When is a sunrise more than just a sunrise?
I asked myself this question on Sunday morning. I went to bed on Saturday evening after attending the Selichot service at our sister congregation, Bnai Torah. It was a beautiful evening filled with beautiful voices, and beautiful Torah. I have to admit, waking up the next day at 5 am wasn’t easy, but I had something to look forward to: a beautiful sunrise on the beach.
Our tradition has a beautiful teaching about the surnise. The question the rabbis asked was, when can one put on their talit in the morning? We have to keep in mind that most humans woke up either before or during the sunrise. If one wakes up before the sunrise, can they put on their Talit and start praying? The rabbis decreed that there must be light in order to start the morning prayers, the question is, how much light? The Talmud offers an interesting teaching.
One opinion states that “dawn” is defined as “when one can recognize the face of a friend” (Babylonian Talmud Berachot 9b).
After a three-year hiatus from our sunrise service, I was ready to see faces again in person. This year, we invited new faces to join us as we welcomed members of the Bnai Torah community to join us. In a sense though, we were all new faces.
Our musical service that morning, led beautifully by Cantor Hadash, was centered around the gift of our souls (our Neshamah) and breath (our Neshimah). I added guided mediations to the liturgy and Yoga movements led by Cantor Hadash (who is also a Yoga instructor!). Seeing the world come alive, the sunrise, and slowly lighting up the faces around us is always a Divine and soulful experience, but perhaps this year, I appreciated it more because of the distancing of the last two years.
Sometimes, we are blessed with gifts in the form of chance encounters. As we were praying, I saw others going to the beach in the darkness of the morning. It happened to be our friends at St. Gregory's Episcopal Church led by Father Andrew J. Sherman and Father Ben who are leaders of our interfaith group, BRICA Boca Raton Interfaith Clergy Association. Although not planned, this coincidence is a testament to the unique nature of our faith community; we truly do stand together!
As Americans, we have an uneasy relationship with public displays of religiosity, and as Jews, we tend to keep our services to ourselves considering the troubled 'climate' we live with (anti-Semitism). But here we were, three communities coming together separately, at the same place, to worship according to our own faith tradition. We could hear each other's prayers from a distance, and yet, we were focused on those who were around us, our community members from our respective faiths. Speaking to people after the service, many of us felt safer knowing that others were worshipping in their own ways at the same place (although separated) but at the same time.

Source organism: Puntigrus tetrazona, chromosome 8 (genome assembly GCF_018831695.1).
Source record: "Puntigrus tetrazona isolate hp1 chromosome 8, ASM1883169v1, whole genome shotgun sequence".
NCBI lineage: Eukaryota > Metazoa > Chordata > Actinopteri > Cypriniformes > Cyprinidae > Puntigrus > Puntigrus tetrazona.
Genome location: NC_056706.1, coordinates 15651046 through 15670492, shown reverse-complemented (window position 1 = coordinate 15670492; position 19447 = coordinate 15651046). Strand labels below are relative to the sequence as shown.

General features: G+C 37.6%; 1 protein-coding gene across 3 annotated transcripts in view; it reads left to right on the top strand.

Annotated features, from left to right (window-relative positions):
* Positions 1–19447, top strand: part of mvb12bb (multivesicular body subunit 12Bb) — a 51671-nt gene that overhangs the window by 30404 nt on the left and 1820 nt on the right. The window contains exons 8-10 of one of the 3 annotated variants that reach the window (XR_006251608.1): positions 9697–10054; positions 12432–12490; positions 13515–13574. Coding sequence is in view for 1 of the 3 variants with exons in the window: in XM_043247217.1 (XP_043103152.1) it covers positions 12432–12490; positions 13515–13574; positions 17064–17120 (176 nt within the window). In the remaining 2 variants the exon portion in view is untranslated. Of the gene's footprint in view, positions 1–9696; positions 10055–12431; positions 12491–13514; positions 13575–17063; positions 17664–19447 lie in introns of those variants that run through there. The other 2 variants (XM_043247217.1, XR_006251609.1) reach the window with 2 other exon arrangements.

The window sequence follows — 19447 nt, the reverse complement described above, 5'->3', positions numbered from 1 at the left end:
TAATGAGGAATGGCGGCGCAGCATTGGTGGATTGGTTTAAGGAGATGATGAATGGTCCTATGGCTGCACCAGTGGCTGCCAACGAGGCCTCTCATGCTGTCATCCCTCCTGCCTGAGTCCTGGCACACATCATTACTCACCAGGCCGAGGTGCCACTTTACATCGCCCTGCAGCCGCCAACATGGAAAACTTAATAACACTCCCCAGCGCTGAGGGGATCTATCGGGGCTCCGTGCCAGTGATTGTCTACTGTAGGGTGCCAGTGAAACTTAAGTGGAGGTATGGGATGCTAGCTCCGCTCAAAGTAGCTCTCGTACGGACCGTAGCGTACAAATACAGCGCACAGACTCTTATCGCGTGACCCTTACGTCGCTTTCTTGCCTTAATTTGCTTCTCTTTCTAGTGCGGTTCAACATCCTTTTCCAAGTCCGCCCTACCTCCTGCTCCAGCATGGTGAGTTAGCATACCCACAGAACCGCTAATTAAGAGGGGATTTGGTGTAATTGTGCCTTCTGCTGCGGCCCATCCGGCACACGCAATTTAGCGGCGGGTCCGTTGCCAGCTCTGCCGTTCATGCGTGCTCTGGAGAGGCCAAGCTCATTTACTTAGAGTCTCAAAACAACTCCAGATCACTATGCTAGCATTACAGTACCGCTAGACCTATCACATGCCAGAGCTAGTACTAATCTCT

On Rosh Hashanah, we acknowledge the creation of all humanity. As the Mishnah teaches, every human stands in judgment before God during these days. In this way, Rosh Hashanah is a universal holiday. There was something special about standing in the public sphere with our people, and our fellow citizens.
But the high holidays are also deeply particularistic - a time for the Jewish community to come together and to become whole again.
We ended our service with bagels and coffee (of course), and, like good Jews, we had more food than we needed, so we gave out bagels to all those early risers who came to the beach that morning. We left our final leftovers for those who may not be able to afford a meal. As Ilene Prusher pointed out: it shows the 'Jews' were here!
Speaking of those who are hungry, we did meet someone who was hungry for something other than bagels and coffee. Whenever we have this public service, there are inevitably Jews who happen upon the service on their way to see the sunrise. This year, a young Jewish woman who had just lost a parent just a day or two before the service was present, watching us from afar, but still a part of the community that we created. When we lose loved ones, when their light is seemingly extinguished, our world becomes darker. Our role as Jews is to bring the light of community and God to those lonely souls.
As the sun rose, so too did the light on her face. I was glad we could bring a sense of the Divine to her during this difficult time in her life, and I was grateful that she taught us a valuable lesson with her mere presence. Bringing light to people’s faces is arguably the most important job we have as a congregation.
This year, on Rosh Hashanah, I will be speaking about issues that go beyond the issues of the day. As we come out of this pandemic, we must confront the epidemic that plagued us for years before we heard of Covid-19. I don’t want to spoil it, but it relates to the words I presented. On the first day of Rosh Hashanah, I tend to address more universal ideas; after all, Rosh Hashanah is both about the creation of the world, but also, the creation of a people as we read about the first Jewish family, Abraham, Sarah, Isaac, Hagar, and Ishmael. On the second day of Rosh Hashanah, I will lean into the particularism of the holiday. We speak often of ‘Jewish Unity’, but what does Jewish unity actually mean, and why is it important?
I look forward to ‘seeing’ your faces in person, or virtually over these days of Awe.
From our family to yours, we wish you a Gmar Chatimah Tovah - May we all be inscribed in the book of life.